and so it goes in war. We may never know the truth. If the guy was indeed the ghost and he died, that could have resulted in moral loss. To deny he ever existed and now say the ghost is all of us, moral rebounds…
I am going to post this article because more and more news outlets are reporting it. However, I do agree with psychologists, sometimes we look for an explanation when someone goes against all norms…but insiders are saying that they have been trying to tell people for years that Putin is seriously sick, so, here it is.
There are also numerous articles stating that his removal is already underway and cannot be stopped and countries like Estonia are already working on ways to bring in a truely democratic government once Putin is gone.
It is all very interesting but, so much can happen…(it could also be a disinformation campaign)
Now that sounds rather like wishful thinking…
I have to agree. Estonia is a lovely place, but it’s tiny, and mostly rural.
One of the major problems is that during the Soviet period, the Russians operated a deliberate policy of “Russification” in the satellite states. As a reward, often on retirement, good Russian communist party members were given property in places like Lithuania, Estonia, Latvia, and Ukraine. They would take their families with them, and they formed the basis of an ethnic Russian middle class. All children had to study Russian in school. The local languages were officially denigrated (for instance, the road signs were bi-lingual - but they were in Russian first). The Russians developed a colonialist attitude, and the Estonians were made to feel like second-class citizens in their own country. Many people came to resent the dominant presence of the Russians, but there was little they could do.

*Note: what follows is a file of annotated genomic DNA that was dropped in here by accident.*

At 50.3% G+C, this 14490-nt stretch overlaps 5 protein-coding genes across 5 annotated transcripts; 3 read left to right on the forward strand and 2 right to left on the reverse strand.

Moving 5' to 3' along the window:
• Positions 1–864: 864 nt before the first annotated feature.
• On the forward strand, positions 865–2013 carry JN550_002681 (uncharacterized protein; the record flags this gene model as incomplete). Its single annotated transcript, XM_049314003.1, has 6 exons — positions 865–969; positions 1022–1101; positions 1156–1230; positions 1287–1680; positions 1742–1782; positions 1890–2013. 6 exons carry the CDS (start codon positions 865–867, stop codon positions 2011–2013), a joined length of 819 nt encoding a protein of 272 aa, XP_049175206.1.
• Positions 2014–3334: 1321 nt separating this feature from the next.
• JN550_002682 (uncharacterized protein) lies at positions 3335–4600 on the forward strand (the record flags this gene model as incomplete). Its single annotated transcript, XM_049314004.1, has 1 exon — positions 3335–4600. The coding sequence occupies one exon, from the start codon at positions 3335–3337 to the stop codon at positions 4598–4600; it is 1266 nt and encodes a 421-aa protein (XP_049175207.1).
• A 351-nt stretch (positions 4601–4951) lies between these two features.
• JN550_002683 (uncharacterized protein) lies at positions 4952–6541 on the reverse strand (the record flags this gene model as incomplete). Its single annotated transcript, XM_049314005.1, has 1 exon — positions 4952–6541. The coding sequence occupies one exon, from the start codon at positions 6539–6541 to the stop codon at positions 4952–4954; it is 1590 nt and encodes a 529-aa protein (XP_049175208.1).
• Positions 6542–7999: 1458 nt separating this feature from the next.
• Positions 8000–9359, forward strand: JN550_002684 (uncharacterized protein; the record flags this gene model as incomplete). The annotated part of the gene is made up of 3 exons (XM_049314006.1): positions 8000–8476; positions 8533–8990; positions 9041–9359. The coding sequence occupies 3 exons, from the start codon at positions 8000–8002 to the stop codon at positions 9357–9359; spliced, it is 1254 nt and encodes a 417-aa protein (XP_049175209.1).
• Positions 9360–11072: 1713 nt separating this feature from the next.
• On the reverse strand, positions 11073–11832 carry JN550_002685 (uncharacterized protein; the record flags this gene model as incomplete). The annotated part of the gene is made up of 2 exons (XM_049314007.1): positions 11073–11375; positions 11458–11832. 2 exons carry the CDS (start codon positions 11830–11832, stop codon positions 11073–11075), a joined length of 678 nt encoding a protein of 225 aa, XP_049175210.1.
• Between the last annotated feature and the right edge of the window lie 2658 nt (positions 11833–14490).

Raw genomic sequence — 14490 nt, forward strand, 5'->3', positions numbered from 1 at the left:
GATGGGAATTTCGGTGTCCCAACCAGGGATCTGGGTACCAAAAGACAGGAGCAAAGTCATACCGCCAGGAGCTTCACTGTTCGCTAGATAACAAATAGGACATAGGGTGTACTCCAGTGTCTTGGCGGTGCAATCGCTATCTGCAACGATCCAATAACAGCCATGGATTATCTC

When independence came in the 1980s and 1990s, there was a considerable reversal. The people of the former soviet states rediscovered their national identities, and it was the ethnic Russians who felt their identities and culture threatened.
That’s basically the source of the breakaway movement in the Donbas region of Ukraine - the area has a heavy concentration of ethnic Russians, moved there by the Soviets. They still consider themselves Russian, and they don’t want to be Ukrainian. That’s what Putin is using in his bid to take the whole country.
However, Estonia also has problems between the native Estonian population, and the immigrant Russians. Add to that the fact that Estonia is new to democracy, and has been experiencing considerable problems with corruption in government.
Granted. it’s 10 years since I was last in Tallinn, and things may have changed - but back then, the Estonians did not like the Russians.
It seems unlikely to me that Estonia would be able to teach the Russians how to run a country.
There is, however, a germ of truth in the suggestion. If whoever takes over from Putin want to make a success of Russia, they would be better looking at the Eastern European nations than the West. Our histories are very different.
That is, incidentally, the guy that wrote the article I posted a while ago…
Also, the “moderator” in that show is just painful to watch…
I have to wonder what they’re up to. There’s no way such an authoritative dissenting voice would be broadcast unless the state censor approved it.
Does this play into a narrative of “Brave, noble little Russia, beaten down by the treacherous West”?
I think the Russians are faced with a choice of either getting out of Ukraine, or massively escalating the conflict. As things stand now, I think they would prefer to get out, but they don’t know what the public reaction to that would be. They’ve been rigging the polls and shovelling out propaganda for so long that they’ve no real idea what ordinary Russians think.
I think this broadcast is probably a preliminary test of public opinion. They’re testing the water, to see whether they can pull out of Ukraine without collapsing the government.